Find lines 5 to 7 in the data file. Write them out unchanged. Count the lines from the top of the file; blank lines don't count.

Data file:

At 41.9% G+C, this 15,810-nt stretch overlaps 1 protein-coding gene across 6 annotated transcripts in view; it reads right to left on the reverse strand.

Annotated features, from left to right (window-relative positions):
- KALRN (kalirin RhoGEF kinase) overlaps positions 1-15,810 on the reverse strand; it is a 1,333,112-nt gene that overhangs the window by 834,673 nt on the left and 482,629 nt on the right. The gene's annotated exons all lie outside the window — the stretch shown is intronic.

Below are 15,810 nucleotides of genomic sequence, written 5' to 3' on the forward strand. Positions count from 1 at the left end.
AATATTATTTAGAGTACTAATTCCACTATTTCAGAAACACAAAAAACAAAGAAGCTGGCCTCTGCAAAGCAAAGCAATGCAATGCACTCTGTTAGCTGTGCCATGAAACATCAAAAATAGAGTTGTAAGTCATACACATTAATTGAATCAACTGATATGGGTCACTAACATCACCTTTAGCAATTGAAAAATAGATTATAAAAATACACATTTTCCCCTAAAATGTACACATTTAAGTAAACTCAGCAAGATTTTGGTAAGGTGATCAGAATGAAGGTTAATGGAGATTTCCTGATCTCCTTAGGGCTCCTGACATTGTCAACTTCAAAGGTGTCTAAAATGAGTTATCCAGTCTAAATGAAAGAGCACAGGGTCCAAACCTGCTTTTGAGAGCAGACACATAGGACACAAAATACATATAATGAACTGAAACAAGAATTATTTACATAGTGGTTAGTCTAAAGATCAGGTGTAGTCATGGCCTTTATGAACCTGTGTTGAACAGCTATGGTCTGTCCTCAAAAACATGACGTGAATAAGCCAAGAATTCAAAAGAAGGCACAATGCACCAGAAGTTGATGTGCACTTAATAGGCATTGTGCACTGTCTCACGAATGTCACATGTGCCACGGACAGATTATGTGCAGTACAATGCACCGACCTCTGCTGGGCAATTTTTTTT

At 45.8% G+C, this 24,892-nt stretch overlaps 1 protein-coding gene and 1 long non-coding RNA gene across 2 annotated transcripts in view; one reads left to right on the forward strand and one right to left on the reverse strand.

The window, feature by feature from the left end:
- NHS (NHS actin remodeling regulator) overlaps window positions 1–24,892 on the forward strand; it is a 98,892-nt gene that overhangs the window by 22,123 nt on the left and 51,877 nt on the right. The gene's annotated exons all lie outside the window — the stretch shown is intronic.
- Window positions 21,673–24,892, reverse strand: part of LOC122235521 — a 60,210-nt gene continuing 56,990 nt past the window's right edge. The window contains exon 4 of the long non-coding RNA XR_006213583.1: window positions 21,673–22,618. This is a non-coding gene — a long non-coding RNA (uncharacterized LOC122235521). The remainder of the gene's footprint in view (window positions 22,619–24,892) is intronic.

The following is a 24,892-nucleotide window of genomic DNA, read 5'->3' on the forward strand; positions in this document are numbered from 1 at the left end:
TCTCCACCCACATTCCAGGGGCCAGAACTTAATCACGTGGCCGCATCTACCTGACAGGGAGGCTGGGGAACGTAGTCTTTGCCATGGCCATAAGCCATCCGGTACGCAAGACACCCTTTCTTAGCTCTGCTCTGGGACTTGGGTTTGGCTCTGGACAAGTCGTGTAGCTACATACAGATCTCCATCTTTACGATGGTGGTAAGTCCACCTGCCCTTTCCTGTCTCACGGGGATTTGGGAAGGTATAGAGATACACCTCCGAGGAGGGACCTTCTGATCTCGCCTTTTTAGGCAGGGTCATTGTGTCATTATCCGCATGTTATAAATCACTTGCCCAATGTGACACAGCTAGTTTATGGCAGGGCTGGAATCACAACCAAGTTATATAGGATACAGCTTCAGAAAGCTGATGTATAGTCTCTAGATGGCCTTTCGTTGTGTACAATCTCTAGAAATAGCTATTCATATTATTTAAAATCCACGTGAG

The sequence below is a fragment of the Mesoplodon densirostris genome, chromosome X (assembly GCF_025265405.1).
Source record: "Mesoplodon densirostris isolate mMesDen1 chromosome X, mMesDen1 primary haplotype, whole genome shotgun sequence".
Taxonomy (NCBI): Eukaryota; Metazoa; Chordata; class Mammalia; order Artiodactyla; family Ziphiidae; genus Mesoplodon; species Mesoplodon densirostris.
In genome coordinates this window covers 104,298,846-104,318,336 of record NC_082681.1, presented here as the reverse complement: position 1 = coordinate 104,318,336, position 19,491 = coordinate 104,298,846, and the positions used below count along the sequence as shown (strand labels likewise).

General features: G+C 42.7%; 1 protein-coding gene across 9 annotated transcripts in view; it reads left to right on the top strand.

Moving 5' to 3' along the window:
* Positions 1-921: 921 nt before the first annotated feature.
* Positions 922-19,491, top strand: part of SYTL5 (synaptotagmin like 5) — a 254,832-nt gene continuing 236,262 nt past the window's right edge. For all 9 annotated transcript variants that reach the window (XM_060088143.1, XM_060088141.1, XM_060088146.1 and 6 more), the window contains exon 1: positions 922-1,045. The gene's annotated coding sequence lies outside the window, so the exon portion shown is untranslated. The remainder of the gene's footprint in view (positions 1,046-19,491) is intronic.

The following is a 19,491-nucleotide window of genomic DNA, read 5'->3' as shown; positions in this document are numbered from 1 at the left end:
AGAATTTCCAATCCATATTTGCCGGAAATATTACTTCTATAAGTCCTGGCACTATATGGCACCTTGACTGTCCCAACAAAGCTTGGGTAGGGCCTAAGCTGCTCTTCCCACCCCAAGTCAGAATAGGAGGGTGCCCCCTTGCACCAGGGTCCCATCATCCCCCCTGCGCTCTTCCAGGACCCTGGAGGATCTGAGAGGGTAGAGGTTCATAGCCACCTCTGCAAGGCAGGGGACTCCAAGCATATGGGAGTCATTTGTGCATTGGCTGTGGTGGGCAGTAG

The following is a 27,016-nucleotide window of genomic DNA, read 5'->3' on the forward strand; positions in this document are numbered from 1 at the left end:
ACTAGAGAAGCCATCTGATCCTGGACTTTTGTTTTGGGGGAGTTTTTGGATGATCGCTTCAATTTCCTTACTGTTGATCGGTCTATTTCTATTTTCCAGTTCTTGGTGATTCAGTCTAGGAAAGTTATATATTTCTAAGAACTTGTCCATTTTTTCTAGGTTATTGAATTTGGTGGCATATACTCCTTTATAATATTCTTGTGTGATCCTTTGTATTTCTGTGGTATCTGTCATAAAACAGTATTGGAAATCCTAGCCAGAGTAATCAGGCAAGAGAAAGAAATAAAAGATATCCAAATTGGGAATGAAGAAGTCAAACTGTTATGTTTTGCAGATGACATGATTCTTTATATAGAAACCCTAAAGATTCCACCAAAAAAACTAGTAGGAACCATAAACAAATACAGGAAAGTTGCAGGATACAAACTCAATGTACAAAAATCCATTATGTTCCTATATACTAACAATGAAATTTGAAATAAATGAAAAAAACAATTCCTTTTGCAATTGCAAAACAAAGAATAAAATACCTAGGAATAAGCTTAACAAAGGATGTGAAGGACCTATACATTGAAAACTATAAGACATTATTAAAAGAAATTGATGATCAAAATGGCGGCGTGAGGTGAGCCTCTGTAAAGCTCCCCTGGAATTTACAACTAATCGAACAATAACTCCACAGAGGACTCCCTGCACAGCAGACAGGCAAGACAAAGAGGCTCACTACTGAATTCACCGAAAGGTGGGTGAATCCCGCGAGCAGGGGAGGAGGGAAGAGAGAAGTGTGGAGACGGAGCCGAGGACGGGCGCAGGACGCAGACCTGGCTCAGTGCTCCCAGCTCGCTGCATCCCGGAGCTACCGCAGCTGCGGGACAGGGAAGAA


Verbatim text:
AATATTATTTAGAGTACTAATTCCACTATTTCAGAAACACAAAAAACAAAGAAGCTGGCCTCTGCAAAGCAAAGCAATGCAATGCACTCTGTTAGCTGTGCCATGAAACATCAAAAATAGAGTTGTAAGTCATACACATTAATTGAATCAACTGATATGGGTCACTAACATCACCTTTAGCAATTGAAAAATAGATTATAAAAATACACATTTTCCCCTAAAATGTACACATTTAAGTAAACTCAGCAAGATTTTGGTAAGGTGATCAGAATGAAGGTTAATGGAGATTTCCTGATCTCCTTAGGGCTCCTGACATTGTCAACTTCAAAGGTGTCTAAAATGAGTTATCCAGTCTAAATGAAAGAGCACAGGGTCCAAACCTGCTTTTGAGAGCAGACACATAGGACACAAAATACATATAATGAACTGAAACAAGAATTATTTACATAGTGGTTAGTCTAAAGATCAGGTGTAGTCATGGCCTTTATGAACCTGTGTTGAACAGCTATGGTCTGTCCTCAAAAACATGACGTGAATAAGCCAAGAATTCAAAAGAAGGCACAATGCACCAGAAGTTGATGTGCACTTAATAGGCATTGTGCACTGTCTCACGAATGTCACATGTGCCACGGACAGATTATGTGCAGTACAATGCACCGACCTCTGCTGGGCAATTTTTTTT

At 45.8% G+C, this 24,892-nt stretch overlaps 1 protein-coding gene and 1 long non-coding RNA gene across 2 annotated transcripts in view; one reads left to right on the forward strand and one right to left on the reverse strand.

The window, feature by feature from the left end: